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The Sunday Telegraph (London)
June 27, 2010 Edition 1; National Edition
BUSINESS; Pg. 3
US politicans force AIG executives to account for collapse
JONATHAN SIBUN; JAMIE DUNKLEY
ONE of the executives blamed for bringing American International Group to its knees will this week appear in public for the first time since the insurance giant’s near collapse, in what is expected to be a bruising encounter with US politicians.
Joseph Cassano, who as head of the AIG’s Financial Products division was responsible for overseeing the insurer’s activity in subprime mortgage derivatives, is set to be grilled by the Financial Crisis Inquiry Commission on Wednesday.
AIG Financial Products managed $2 trillion (£1.3 trillion) of derivatives, many of which went sour following the subprime mortgage crisis and collapse of Lehman Brothers, the US investment bank, in late 2008.
Mr Cassano was last month cleared of any criminal wrongdoing following investigations by US and UK regulators.
“Perhaps he thinks now is the time that he would be able to speak more freely,” Ernest Patrikis, a former AIG general counsel, told Bloomberg.
“It’s not going to be a pleasant thing. He owes an awful lot to the people of AIG who were harmed financially.”
AIG was saved from collapse after an $182bn bail-out by the US Government in 2008-9. Goldman Sachs president Gary Cohn, chief financial officer David Viniar and former AIG chief executive Martin Sullivan will also appear at the inquiry, which is looking at the role of derivatives in the financial crisis.
It comes as the US investment bank has received a welcome boost after a Deutsche Bank salesman was cleared of illegally disclosing information to a hedge-fund manager, in the first US lawsuit alleging insider trading of creditdefault swaps.
US District Judge John G Koeltl ruled that there was no evidence that Jon-Paul Rorech and Renato Negrin – a former Millennium Partners portfolio manager – had violated laws against insider trading. He added that information exchanged by the pair in telephone calls, which was presented by the Securities and Exchange Commission (SEC) as evidence, was not confidential.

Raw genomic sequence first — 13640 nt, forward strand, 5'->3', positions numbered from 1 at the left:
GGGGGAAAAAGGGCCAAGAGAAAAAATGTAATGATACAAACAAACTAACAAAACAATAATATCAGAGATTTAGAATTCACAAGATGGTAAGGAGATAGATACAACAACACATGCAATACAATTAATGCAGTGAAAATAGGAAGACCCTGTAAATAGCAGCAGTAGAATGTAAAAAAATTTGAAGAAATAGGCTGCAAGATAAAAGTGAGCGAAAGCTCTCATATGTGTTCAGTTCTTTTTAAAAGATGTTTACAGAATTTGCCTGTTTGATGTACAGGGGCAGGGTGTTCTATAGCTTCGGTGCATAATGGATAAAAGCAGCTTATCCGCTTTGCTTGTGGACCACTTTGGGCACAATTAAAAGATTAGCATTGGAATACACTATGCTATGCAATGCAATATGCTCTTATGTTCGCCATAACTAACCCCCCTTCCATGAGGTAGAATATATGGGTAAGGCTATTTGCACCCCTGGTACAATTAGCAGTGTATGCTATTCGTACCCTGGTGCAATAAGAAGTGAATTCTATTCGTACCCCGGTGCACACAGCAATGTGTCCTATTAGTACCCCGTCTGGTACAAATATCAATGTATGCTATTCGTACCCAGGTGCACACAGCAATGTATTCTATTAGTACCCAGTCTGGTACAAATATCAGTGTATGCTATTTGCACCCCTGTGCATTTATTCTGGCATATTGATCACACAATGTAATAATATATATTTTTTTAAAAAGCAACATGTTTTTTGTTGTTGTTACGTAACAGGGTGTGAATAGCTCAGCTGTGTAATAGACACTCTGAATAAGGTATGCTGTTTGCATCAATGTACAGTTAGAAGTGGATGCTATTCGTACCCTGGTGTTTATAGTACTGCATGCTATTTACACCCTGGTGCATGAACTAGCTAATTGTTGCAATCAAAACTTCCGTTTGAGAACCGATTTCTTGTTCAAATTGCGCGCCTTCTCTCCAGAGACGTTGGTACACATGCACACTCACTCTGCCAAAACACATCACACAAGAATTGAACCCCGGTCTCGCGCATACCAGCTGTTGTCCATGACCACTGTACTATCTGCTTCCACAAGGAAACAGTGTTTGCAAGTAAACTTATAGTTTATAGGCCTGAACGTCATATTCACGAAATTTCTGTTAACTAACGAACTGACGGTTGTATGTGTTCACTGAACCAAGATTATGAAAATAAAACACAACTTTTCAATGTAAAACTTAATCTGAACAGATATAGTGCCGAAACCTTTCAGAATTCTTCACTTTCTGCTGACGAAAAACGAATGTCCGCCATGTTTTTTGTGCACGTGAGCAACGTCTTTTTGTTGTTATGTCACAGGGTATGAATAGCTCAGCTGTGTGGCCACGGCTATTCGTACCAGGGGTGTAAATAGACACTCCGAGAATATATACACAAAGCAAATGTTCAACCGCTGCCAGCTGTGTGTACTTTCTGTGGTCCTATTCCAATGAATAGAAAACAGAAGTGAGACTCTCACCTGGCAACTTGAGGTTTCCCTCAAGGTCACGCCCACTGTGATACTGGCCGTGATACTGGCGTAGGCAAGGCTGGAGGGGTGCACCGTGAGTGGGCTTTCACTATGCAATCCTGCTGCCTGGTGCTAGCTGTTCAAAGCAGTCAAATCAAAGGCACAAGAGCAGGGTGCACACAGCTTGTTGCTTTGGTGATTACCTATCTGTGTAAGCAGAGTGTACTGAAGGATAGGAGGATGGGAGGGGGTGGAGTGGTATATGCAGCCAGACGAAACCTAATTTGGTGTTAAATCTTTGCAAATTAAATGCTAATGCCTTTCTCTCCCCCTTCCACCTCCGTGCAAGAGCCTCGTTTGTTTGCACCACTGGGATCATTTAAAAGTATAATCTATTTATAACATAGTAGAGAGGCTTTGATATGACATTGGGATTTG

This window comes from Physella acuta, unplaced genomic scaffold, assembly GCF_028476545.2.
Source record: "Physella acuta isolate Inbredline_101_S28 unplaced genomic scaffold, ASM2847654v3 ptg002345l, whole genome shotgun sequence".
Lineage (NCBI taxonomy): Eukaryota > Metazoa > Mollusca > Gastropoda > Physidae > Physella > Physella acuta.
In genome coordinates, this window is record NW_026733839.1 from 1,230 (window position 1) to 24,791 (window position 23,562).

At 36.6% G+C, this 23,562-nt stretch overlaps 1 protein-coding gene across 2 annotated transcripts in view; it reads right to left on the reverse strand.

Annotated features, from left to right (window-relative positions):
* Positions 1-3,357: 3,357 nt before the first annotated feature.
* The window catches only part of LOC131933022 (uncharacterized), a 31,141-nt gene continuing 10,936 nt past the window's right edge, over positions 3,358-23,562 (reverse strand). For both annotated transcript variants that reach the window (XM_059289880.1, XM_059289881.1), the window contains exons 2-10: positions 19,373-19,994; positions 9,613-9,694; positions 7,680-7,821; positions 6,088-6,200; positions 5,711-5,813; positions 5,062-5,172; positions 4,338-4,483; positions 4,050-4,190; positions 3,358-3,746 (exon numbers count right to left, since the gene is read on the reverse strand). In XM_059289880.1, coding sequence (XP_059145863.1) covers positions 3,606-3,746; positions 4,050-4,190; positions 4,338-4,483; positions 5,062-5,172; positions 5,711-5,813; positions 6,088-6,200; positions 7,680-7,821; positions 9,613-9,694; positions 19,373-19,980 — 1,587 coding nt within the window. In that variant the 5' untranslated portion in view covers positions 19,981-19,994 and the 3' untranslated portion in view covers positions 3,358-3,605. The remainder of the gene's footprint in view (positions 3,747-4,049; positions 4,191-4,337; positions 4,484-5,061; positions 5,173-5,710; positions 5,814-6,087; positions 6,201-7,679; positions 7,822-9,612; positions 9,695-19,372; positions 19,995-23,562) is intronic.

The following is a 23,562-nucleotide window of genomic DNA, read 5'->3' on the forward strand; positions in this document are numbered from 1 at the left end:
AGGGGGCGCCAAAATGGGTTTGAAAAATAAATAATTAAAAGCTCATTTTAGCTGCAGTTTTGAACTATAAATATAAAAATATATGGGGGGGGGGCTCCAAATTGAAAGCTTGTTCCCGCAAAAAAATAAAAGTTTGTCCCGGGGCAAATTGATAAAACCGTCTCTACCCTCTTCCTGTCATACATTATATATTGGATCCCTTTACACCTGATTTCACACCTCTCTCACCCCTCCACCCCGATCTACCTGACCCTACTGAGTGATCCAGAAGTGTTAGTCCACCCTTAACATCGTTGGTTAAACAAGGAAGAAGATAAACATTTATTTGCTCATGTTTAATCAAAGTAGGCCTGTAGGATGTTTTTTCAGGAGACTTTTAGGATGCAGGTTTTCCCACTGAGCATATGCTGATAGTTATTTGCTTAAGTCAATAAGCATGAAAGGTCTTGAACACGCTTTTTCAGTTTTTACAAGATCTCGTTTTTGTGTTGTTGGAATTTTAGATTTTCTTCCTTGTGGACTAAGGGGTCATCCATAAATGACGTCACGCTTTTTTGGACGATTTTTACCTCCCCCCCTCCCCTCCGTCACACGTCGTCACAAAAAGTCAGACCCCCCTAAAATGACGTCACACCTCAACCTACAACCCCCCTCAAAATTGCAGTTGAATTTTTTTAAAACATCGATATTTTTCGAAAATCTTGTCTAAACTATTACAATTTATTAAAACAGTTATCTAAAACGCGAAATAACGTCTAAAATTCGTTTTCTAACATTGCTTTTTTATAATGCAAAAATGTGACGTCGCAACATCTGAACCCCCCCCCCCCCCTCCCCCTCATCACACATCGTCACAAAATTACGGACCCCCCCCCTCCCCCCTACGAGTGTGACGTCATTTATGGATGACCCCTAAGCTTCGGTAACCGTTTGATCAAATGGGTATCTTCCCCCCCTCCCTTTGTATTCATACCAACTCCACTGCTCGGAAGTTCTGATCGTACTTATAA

The SEC, America’s leading financial regulator, accused Mr Rorech of illegally feeding Mr Negrin information so that he could buy credit-default swaps and profit from the announcement of a debt restructuring by Dutch media company VNU Group, according to the civil complaint filed last year. Mr Negrin made a $1.2m (£797,000) profit on the deal.
Both men had a bench trial in April before Judge Koeltl. In a written decision on Friday, he agreed with defence arguments that the information shared was not confidential.
“It is far-fetched to think that Mr Rorech could believe that the very information shared with outsiders by his supervisor and the head of high yield capital markets would somehow not be appropriate for him to share,” the judge wrote. He said the SEC had not shown that Mr Rorech had any motive to share “inside” information with Mr Negrin.
The news will come as a boost to Goldman Sachs, which has also been charged with fraud by the SEC.
The regulator claims Goldman defrauded investors by misstating and omitting key facts about a financial product tied to subprime mortgages as the housing market began to collapse. Goldman has denied the charges.
Joseph Cassano will face questions by the Financial Crisis Inquiry Commission on Wednesday
June 27, 2010